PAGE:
The commoner. (Lincoln, Neb.) 1901-1923, August 01, 1920, Page 12, Image 12

Below is the OCR text representation for this newspapers page. It is also available as plain text as well as XML.

IT" 713
rw fe?rr'
-w (fl
The Commoner
VO20, NO. 8
AWATERBUJIT Radlollto is tho
12-&hiu Jeweled. Ingorsojl that tells
time In the iark. It Is tho stylish
small-sized watch so much In voguo
nbwadayci. Note, top, the,; antique bow
and crown and tho graceful proportion
ing of the stem.
Yqu can choosb either a regulation
black dial or an attractive "sliver" dial.
s Rndipllto dial makes the Water
bury, a 24-hour-a-day watch. Night
and dayIt Is always on'tfto' jbb .Un
der your pillow At night it glows you
the tlmo without your lurnlng on tho
light or striking a match. Outdoors at
night it the"- tlmo aa clearly
a does in tho city drawing room.,
Though tho refined design of tho
Waterbury suits it to dross wear, its
solid, sturdy construction makes it a
reliable tlmeplcco lor -all around ser
vice. Call at an Ingorsoli dealer's to
day and see this watch. Look for tho
store with tho Ingerspll display,
-The price of tho Watorptu-y Radlollto
Is only $G.20 (either black or silver
dial). ,
XJlu"ln dial, samb movement, $5.50.
. " V
Kws 9f;. - . Chicago
- 5 SI
Wf MiBMiiJfa t idtiM wiirr OTreninrifMTinf
HM.I4PT' l"
, i ' , r m r "
... i xrwt
Gov. Cox's Accept
ance Speech i
Continued from Pago 8 '
continuous service Is a policy of fair
dealing. Too often the genius of
man prompts him to play for gov
ernmental advaula&o, and the suc
cess which has been achieved in this
particular, has led to the formation
of groups which seek this very ad
vantage. Wo are a busy people, pre
occupied in too largo degree with
purely commercial considerations,
and wo have not recognized as we
should that the failure of government
to prevent inequalities has made it
possible for mischevious spirits to
develop prejudice against the Insti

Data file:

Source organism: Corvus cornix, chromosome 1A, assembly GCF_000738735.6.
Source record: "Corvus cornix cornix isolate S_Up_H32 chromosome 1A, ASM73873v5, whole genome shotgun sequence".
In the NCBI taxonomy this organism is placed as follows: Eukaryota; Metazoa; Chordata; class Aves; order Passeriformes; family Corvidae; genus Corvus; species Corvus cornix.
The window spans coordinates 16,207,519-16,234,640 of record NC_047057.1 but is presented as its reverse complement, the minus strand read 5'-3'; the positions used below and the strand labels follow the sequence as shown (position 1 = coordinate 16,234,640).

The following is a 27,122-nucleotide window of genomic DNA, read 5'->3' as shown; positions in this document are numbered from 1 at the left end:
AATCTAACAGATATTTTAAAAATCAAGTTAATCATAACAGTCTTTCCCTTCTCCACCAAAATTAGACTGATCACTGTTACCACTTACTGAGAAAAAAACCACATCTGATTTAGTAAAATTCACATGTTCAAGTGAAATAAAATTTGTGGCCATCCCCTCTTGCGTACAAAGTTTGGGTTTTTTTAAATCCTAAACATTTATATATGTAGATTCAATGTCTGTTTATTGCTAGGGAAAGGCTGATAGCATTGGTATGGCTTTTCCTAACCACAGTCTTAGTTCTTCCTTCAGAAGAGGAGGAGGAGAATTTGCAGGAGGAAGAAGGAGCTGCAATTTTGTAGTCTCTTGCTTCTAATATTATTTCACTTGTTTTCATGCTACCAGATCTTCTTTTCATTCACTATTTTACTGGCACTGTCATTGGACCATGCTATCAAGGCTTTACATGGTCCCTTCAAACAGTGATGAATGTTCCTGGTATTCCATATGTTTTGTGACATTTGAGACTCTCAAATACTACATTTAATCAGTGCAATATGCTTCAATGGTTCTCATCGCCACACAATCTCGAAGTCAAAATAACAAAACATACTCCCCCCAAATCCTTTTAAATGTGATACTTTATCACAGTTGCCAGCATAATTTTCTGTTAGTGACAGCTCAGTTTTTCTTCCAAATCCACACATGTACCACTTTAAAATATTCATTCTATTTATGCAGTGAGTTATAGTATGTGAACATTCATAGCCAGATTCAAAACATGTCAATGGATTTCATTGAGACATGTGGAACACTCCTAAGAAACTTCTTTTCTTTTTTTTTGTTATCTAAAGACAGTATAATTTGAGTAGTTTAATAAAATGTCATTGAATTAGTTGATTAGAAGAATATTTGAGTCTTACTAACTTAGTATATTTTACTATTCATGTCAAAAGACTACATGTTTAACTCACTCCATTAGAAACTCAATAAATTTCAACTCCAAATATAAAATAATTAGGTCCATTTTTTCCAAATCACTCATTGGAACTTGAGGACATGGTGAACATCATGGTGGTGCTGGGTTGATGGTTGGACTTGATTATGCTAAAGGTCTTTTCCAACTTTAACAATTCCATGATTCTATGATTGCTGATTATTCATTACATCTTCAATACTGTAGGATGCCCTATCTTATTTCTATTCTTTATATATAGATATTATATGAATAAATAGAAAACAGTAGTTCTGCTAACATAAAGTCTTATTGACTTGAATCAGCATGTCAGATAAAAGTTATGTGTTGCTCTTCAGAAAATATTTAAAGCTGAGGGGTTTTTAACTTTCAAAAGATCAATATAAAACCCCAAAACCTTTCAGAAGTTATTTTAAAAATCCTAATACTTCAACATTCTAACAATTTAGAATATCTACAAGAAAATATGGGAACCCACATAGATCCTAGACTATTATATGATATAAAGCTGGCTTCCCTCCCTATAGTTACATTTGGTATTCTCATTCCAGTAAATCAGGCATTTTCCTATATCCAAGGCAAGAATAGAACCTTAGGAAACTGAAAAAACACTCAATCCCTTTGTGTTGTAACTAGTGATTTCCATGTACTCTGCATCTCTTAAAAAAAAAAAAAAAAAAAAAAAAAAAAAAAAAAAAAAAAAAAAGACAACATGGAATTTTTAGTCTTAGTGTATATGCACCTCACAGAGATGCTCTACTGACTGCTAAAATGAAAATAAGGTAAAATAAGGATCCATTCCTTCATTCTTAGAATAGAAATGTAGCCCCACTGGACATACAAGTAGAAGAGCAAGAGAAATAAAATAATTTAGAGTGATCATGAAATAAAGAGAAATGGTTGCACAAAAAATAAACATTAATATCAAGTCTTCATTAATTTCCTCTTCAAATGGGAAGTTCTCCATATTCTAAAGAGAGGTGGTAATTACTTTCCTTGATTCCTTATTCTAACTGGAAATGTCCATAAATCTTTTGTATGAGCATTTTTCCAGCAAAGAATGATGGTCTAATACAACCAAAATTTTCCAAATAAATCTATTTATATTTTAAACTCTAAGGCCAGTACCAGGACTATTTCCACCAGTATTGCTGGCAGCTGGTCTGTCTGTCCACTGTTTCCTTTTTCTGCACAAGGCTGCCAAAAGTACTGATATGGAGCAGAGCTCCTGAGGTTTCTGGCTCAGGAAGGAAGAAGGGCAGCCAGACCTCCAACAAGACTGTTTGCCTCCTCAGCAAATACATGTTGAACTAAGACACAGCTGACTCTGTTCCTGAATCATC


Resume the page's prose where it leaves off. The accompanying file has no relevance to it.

tutions of government, rather than
against administrative policy. There
is a very Important difference here.
This 'difference bears directly on
profiteering, which is today the most
sinister influence in American life.
It is not a new thing in America.
Tho tribe of profiteers has simply
multiplied under the -favoring cir
cumstances of wax. For years, largo
contrbutions have been made to the
Republicans campaign fund for no
purpose except to buy a government
al underhold, and to make Illegal
profits as the result of preference.
Such largesses are today a greater
menace to our contentment and our
institutions than the countless tem
porary profiteers who are making a
mockery of honest business, flut who
can live and fatten only in time of
disturbed prices. If I am v called to
service- as president means will be
found, if they do not already exist,
for compelling theso exceptions to
tho great mass of square dealing
American husiness men, to use the
same yardstick of honesty that gov
erns most- of us in our dealings with
our followmen, or in language' that
they may understand, to suffer the
penalty of criminal law.
There is another reason, for the
fabulous contributions to the pres
ent Republican campaign fund. Much
money, of course, has been sub
scribed in propter partisan zeal; but
the great bulk has been given with
the definite idea of gaining service
in return. ljany captains of indus
try, guided by a most dangerous in
dustrial philosophy, believe that, in
controversy between employer and
employer their will should be en
forced, oven at the point of the bay
onet. I speak knowingly.. I have
passed through many serious indus
trial troubles. I know something
of their psychology, the stages
through which s they pass, and the
dangerous attempts that are some
times made to end" them. Disputes
between labor and capital
evitable, The disposition to gain the
best bargain possible characterizes
the whole Held of exchange, wheth
er it be product for product, or labor